Schools offering vegetarian-only lunches forced to make changes after backlash from parents

Families complain of hungry pupils after children avoid eating quinoa and courgettes

Eleanor Busby
Education Correspondent
Thursday 13 February 2020 10:46
Comments
Kay Wood, headteacher of the Swan School, with pupils
Kay Wood, headteacher of the Swan School, with pupils

A backlash from parents has forced schools to make changes to their plans to give pupils vegetarian-only lunches.

Families complained about a lack of food choice for students after they said their children were hungry.

One school has even introduced a meat option after some parents claimed their daughters were coming home “starving” and were going to McDonald’s because they did not want to eat their lunch.

Meanwhile, other schools are now introducing more child-friendly vegetarian meals at lunchtime to appeal to pupils and reduce food waste after children were avoiding eating quinoa and courgettes.

Vegetarian schools are still a relatively rare phenomenon, especially in the state sector, but a growing number of new schools are opting for meat-free lunches to reduce their carbon footprint.

The Swan School in Oxford, which opened in September, hit the headlines last year for serving only vegetarian meals at lunchtime after parents claimed their children had come home hungry.

Kay Wood, head of the school, introduced the policy to allow students and teachers with different dietary requirements to eat the same meal together, as well as reduce the impact on the environment.

“We knew from speaking to a lot of people in the local area and lots of the children that they were very environmentally aware. Young people in general are increasingly interested in sustainability and doing their bit,” she told The Independent.

But the school will now introduce a different selection of vegetarian meals next term after children and parents raised concerns about the food options available.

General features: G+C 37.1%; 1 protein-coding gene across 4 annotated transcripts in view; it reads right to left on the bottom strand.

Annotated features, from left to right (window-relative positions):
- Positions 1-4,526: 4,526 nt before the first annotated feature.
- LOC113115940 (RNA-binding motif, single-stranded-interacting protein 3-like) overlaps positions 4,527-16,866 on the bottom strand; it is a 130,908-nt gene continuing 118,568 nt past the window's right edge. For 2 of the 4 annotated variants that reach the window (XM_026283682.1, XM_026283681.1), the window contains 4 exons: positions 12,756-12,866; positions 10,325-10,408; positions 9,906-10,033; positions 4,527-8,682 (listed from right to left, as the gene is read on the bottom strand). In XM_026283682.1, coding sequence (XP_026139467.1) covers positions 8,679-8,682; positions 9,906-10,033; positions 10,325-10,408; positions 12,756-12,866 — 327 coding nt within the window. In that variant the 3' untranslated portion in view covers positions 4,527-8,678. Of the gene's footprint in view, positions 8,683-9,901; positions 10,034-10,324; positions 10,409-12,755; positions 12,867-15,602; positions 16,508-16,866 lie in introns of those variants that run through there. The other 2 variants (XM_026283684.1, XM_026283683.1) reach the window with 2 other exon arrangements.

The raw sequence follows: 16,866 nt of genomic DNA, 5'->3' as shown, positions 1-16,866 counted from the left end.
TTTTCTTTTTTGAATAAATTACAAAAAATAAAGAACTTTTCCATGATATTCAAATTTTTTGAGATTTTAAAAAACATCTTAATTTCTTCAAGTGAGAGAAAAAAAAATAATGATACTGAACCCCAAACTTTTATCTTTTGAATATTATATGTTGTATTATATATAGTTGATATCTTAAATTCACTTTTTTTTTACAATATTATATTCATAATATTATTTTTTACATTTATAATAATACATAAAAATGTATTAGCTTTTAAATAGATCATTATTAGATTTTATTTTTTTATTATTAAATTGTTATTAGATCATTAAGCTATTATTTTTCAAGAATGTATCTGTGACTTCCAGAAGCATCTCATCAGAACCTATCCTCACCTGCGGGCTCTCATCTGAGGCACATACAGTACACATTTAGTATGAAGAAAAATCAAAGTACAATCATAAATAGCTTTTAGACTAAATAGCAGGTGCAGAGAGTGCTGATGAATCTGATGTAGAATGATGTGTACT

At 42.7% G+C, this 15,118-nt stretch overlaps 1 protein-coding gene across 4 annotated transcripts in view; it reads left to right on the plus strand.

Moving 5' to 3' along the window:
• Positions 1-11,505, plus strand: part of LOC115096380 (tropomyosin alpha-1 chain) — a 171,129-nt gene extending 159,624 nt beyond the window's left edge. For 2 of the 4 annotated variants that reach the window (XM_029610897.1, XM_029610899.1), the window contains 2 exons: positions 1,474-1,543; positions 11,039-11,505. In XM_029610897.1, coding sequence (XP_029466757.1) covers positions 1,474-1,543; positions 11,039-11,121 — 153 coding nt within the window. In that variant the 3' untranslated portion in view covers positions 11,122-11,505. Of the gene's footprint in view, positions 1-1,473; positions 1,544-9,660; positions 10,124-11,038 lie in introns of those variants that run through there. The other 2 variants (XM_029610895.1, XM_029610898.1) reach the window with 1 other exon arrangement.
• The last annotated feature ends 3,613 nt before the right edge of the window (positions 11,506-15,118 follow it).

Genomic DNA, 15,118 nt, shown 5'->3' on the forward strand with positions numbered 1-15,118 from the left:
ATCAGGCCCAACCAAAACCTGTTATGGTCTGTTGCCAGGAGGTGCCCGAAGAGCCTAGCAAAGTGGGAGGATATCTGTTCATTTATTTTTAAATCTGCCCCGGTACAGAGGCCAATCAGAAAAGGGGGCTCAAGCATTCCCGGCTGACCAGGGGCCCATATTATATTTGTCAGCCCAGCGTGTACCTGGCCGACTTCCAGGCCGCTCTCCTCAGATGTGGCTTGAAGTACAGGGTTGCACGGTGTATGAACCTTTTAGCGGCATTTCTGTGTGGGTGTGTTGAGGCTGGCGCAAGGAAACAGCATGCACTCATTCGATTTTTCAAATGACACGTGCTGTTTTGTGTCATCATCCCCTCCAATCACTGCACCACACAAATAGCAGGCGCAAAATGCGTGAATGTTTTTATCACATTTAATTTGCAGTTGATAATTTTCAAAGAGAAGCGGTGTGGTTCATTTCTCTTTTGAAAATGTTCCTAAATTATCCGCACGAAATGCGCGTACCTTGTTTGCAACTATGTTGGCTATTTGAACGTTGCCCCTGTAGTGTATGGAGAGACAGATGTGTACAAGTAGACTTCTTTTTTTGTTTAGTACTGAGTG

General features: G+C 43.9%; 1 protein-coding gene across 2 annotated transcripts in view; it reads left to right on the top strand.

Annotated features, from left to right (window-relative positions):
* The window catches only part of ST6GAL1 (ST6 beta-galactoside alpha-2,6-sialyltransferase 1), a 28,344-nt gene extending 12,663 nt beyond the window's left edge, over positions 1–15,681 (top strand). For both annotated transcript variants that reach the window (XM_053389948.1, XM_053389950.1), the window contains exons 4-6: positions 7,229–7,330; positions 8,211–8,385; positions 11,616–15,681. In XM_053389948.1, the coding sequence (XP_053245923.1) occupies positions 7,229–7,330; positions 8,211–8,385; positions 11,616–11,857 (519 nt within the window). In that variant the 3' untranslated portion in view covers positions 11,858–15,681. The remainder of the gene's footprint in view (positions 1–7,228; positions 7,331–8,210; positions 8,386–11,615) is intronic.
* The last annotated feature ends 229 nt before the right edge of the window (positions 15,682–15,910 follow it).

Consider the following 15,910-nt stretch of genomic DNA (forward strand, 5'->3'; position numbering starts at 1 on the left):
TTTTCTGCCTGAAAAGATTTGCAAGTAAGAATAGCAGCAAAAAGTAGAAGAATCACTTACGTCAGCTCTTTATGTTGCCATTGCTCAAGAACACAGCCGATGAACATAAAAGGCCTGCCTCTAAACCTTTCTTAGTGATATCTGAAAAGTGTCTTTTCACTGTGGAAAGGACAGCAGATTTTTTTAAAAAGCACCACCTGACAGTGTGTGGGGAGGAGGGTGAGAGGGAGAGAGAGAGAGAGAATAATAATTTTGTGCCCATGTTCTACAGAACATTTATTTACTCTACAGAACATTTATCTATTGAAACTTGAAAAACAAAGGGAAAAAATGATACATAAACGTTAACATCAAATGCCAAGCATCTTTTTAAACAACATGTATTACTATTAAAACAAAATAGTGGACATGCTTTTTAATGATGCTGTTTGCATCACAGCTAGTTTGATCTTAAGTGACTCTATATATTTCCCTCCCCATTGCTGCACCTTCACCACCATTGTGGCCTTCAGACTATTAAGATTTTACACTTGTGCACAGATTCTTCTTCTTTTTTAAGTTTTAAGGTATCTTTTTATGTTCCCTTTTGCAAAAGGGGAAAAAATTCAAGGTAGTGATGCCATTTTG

Child-friendly options, such as macaroni and cheese, will be rolled out to encourage more pupils to eat meals after the school found that children were avoiding vegetables like courgettes.

Ms Wood said: “We are recognising that there are some meals that children don’t eat. That is not just bad because they then might be a bit hungry and might not have the nutrition they need, but the knock-on effect is that the food is then being thrown away which is not desirable for the environment.”

King’s Leadership Academy Bolton, which also opened in September, is also serving up meat-free lunches to be more eco-conscious, encourage healthy eating and ensure students can all eat one meal together.

But the reaction from families has been mixed. “There are some picky eaters out there. But we continue to work hard with our parents and students to provide meals they are really happy with and they want to eat,” David Crosby, head of King’s Leadership Academy Bolton, told The Independent.

The school is now introducing a soup option, alongside the main vegetarian lunch meal, following feedback.

Mr Crosby added: “We had couscous and quinoa on the menu at first and the students were not particularly pleased with that. We are now trialling a vegetarian cottage pie and lasagne.

“We are trying to do everything we can to make sure that the students are eating the food and we are also listening to parents at all times.”

Reports suggest that Woolwich Polytechnic School for Girls will no longer only serve vegetarian meals at lunchtime after parents complained that their daughters regularly came home hungry.

In a statement given to News Shopper, headteacher Subreena Kazmi said the London school is “consistently working very hard to make sure the food is delicious and nutritious” and after working with families it will now be able to offer a meat option at the same price.

Geoff Barton, general secretary of the Association of School and College Leaders (ASCL), said: “It is perfectly reasonable for schools to offer vegetarian-only lunches. Any menu needs to be tasty, healthy and nutritious, and this can easily be achieved with vegetarian meals. It is one meal in a day, and there are plenty of other opportunities to eat meat for those who wish to do so.

“We are likely to see more schools offering vegetarian-only menus on at least some days given rising concern about the environmental impact of eating meat, and demand from children and their families. In fact, the school food standards suggest that schools should encourage all children to have a meat-free day each week.”

Rob Percival, head of food and health policy at Soil Association: said: “All schools should be serving less and better meat. There is overwhelming agreement that we need to change our diets to tackle the climate and nature crises, and this includes eating more healthy plant proteins.

“Schools should be reducing the amount of meat they serve, introducing more plant proteins onto the menu, and using the cost savings to trade up to better quality meat during the rest of the week.”

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